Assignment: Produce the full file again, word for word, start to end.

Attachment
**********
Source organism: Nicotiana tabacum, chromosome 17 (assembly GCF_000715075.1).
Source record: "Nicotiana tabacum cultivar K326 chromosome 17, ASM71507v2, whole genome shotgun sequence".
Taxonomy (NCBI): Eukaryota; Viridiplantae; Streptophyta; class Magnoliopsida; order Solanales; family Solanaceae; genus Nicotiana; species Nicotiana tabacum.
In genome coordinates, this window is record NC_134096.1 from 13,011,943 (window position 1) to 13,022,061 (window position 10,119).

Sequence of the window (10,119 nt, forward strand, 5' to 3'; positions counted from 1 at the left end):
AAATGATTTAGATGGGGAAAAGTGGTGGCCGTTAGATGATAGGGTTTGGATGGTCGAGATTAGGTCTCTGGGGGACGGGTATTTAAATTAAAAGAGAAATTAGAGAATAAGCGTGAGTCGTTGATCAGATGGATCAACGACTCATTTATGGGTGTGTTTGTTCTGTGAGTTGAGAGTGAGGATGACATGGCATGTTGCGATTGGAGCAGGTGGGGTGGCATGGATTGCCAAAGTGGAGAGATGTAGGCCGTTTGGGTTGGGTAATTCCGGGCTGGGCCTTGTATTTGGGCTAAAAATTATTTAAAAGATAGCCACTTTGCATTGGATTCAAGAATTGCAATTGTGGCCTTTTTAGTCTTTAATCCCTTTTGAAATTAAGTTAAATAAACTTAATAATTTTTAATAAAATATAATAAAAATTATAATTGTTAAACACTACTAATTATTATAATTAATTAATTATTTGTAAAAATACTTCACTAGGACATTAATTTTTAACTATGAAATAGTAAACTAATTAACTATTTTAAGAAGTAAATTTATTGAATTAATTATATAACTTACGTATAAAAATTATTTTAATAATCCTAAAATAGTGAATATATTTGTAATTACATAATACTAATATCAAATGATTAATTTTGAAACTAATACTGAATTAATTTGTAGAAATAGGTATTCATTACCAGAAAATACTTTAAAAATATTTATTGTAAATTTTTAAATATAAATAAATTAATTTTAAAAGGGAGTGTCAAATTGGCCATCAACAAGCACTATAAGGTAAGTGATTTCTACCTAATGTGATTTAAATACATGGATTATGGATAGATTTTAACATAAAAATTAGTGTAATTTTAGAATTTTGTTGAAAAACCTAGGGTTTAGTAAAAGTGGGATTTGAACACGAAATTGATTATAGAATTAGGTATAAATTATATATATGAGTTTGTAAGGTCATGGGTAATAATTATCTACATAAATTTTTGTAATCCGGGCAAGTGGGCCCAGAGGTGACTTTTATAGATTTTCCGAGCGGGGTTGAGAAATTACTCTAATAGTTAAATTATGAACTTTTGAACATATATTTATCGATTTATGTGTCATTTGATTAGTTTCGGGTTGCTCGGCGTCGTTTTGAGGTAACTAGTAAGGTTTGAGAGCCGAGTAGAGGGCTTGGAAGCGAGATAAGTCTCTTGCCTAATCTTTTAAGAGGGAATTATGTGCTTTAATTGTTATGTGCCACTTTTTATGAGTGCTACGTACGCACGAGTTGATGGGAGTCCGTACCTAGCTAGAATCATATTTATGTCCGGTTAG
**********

Source organism: Nicotiana tabacum, chromosome 17 (assembly GCF_000715075.1).
Source record: "Nicotiana tabacum cultivar K326 chromosome 17, ASM71507v2, whole genome shotgun sequence".
Taxonomy (NCBI): Eukaryota; Viridiplantae; Streptophyta; class Magnoliopsida; order Solanales; family Solanaceae; genus Nicotiana; species Nicotiana tabacum.
In genome coordinates, this window is record NC_134096.1 from 13,011,943 (window position 1) to 13,022,061 (window position 10,119).

Sequence of the window (10,119 nt, forward strand, 5' to 3'; positions counted from 1 at the left end):
AAATGATTTAGATGGGGAAAAGTGGTGGCCGTTAGATGATAGGGTTTGGATGGTCGAGATTAGGTCTCTGGGGGACGGGTATTTAAATTAAAAGAGAAATTAGAGAATAAGCGTGAGTCGTTGATCAGATGGATCAACGACTCATTTATGGGTGTGTTTGTTCTGTGAGTTGAGAGTGAGGATGACATGGCATGTTGCGATTGGAGCAGGTGGGGTGGCATGGATTGCCAAAGTGGAGAGATGTAGGCCGTTTGGGTTGGGTAATTCCGGGCTGGGCCTTGTATTTGGGCTAAAAATTATTTAAAAGATAGCCACTTTGCATTGGATTCAAGAATTGCAATTGTGGCCTTTTTAGTCTTTAATCCCTTTTGAAATTAAGTTAAATAAACTTAATAATTTTTAATAAAATATAATAAAAATTATAATTGTTAAACACTACTAATTATTATAATTAATTAATTATTTGTAAAAATACTTCACTAGGACATTAATTTTTAACTATGAAATAGTAAACTAATTAACTATTTTAAGAAGTAAATTTATTGAATTAATTATATAACTTACGTATAAAAATTATTTTAATAATCCTAAAATAGTGAATATATTTGTAATTACATAATACTAATATCAAATGATTAATTTTGAAACTAATACTGAATTAATTTGTAGAAATAGGTATTCATTACCAGAAAATACTTTAAAAATATTTATTGTAAATTTTTAAATATAAATAAATTAATTTTAAAAGGGAGTGTCAAATTGGCCATCAACAAGCACTATAAGGTAAGTGATTTCTACCTAATGTGATTTAAATACATGGATTATGGATAGATTTTAACATAAAAATTAGTGTAATTTTAGAATTTTGTTGAAAAACCTAGGGTTTAGTAAAAGTGGGATTTGAACACGAAATTGATTATAGAATTAGGTATAAATTATATATATGAGTTTGTAAGGTCATGGGTAATAATTATCTACATAAATTTTTGTAATCCGGGCAAGTGGGCCCAGAGGTGACTTTTATAGATTTTCCGAGCGGGGTTGAGAAATTACTCTAATAGTTAAATTATGAACTTTTGAACATATATTTATCGATTTATGTGTCATTTGATTAGTTTCGGGTTGCTCGGCGTCGTTTTGAGGTAACTAGTAAGGTTTGAGAGCCGAGTAGAGGGCTTGGAAGCGAGATAAGTCTCTTGCCTAATCTTTTAAGAGGGAATTATGTGCTTTAATTGTTATGTGCCACTTTTTATGAGTGCTACGTACGCACGAGTTGATGGGAGTCCGTACCTAGCTAGAATCATATTTATGTCCGGTTAG